Where Does Life Begin?
Michael Joaquin Grey + Chris Impey
Saturday, April 10, 2010
7:00 PM–8:30 PM Free
Together artist and astrobiologist construct an organism and a conversation using ZOOB, a building toy designed by Grey and inspired by biological and social networks.
View a video of this program at the THIRTEEN Forum website.
For the past twenty years, Michael Joaquin Grey has been creating work that extends and plays with the boundaries of art, science, and media. His investigations revolve around the development and the origins of life, language, and form-as related to natural and complex systems. Critical moments in natural phenomena and culture are objects in his work, as are the prepositional states of change between matter, energy, behavior, and meaning. Grey’s artistic exploration led to the invention of Zoob, a modeling system and toy that emulates dynamic and living systems. Michael Joaquin Grey’s work has been exhibited and collected internationally, including Museum of Modern Art, Los Angeles Museum of Contemporary Art; Whitney Museum of American Art, and P.S. 1 Contemporary Art Center.
Chris Impey is a University Distinguished Professor and Deputy Head of the Department, in charge of all academic programs. His research interests are observational cosmology, gravitational lensing, and the evolution and structure of galaxies. Impey is a past Vice President of the American Astronomical Society. He has also been an NSF Distinguished Teaching Scholar, a Phi Beta Kappa Visiting Scholar, and the Carnegie Council on Teaching’s Arizona Professor of the Year. Impey has written over thirty popular articles on cosmology and astrobiology and co-authored two introductory textbooks. His first popular book “The Living Cosmos,” was published in 2007; his second, called How It Ends, will be published in 2010. In 2009 he was elected a Fellow of the American Association for the Advancement of Science.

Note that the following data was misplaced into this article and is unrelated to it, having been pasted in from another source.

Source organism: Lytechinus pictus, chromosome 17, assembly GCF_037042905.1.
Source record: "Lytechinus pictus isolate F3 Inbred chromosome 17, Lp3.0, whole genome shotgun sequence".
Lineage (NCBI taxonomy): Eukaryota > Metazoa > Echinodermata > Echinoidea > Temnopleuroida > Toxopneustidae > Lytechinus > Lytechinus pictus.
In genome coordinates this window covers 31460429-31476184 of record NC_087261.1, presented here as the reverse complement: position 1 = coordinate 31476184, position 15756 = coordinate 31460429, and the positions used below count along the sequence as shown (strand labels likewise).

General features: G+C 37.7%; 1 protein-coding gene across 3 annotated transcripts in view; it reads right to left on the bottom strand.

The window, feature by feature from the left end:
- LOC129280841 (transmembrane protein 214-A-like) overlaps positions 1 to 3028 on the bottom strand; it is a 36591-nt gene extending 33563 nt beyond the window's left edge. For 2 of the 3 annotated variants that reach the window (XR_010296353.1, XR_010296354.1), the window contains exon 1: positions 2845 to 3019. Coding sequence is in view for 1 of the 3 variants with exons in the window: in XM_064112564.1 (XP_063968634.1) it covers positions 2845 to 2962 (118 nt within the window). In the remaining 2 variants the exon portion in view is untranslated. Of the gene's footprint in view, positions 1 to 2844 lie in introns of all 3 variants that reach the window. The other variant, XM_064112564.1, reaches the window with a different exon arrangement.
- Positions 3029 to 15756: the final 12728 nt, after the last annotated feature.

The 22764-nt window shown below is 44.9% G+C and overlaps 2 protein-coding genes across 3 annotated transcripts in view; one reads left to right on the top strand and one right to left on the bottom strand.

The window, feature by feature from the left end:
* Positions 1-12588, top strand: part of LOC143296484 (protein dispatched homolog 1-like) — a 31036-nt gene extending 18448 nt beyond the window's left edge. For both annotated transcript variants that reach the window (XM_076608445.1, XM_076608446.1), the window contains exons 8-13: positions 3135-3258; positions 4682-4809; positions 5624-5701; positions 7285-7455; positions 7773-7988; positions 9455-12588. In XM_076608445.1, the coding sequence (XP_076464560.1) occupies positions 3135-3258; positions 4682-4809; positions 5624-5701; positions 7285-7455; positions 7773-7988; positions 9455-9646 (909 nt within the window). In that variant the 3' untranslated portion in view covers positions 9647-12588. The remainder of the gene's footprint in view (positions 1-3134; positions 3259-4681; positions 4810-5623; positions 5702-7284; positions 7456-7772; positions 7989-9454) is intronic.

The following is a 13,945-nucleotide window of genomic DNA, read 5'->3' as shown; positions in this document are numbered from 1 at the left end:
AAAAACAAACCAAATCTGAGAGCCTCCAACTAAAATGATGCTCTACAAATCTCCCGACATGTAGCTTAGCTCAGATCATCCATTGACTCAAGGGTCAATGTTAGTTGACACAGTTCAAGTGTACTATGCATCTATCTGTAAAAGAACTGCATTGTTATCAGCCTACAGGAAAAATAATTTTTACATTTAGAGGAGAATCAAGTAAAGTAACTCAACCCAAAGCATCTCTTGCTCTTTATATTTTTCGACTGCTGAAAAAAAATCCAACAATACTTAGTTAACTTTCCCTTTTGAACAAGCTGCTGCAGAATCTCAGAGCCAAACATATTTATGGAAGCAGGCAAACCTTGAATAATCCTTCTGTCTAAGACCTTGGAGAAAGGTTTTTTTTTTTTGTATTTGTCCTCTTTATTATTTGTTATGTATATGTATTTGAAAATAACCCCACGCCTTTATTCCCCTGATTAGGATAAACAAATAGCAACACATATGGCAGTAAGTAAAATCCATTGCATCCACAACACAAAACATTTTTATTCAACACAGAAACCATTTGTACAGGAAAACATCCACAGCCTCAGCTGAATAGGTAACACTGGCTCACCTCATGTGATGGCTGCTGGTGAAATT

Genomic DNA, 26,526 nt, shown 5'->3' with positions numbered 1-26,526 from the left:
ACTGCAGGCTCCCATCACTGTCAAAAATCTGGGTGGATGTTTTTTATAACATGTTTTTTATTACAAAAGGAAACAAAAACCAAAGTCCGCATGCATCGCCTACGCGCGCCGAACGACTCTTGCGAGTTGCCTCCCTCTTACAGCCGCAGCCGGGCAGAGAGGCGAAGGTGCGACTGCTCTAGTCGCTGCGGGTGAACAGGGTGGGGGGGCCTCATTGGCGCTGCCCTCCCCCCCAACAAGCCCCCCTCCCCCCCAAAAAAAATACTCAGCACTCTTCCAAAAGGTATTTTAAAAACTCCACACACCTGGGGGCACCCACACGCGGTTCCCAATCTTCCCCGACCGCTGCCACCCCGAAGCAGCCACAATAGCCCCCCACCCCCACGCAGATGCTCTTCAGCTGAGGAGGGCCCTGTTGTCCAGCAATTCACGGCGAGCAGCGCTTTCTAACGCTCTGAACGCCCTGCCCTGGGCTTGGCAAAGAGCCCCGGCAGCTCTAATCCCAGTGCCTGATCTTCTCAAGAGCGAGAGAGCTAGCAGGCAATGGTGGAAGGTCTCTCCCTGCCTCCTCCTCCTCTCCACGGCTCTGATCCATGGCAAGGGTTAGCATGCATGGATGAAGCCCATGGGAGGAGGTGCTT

The New York Times Community Affairs Department is a media sponsor for this event.
BRAINWAVE is made possible, in part, by public funds from the New York State Council on the Arts, a state agency.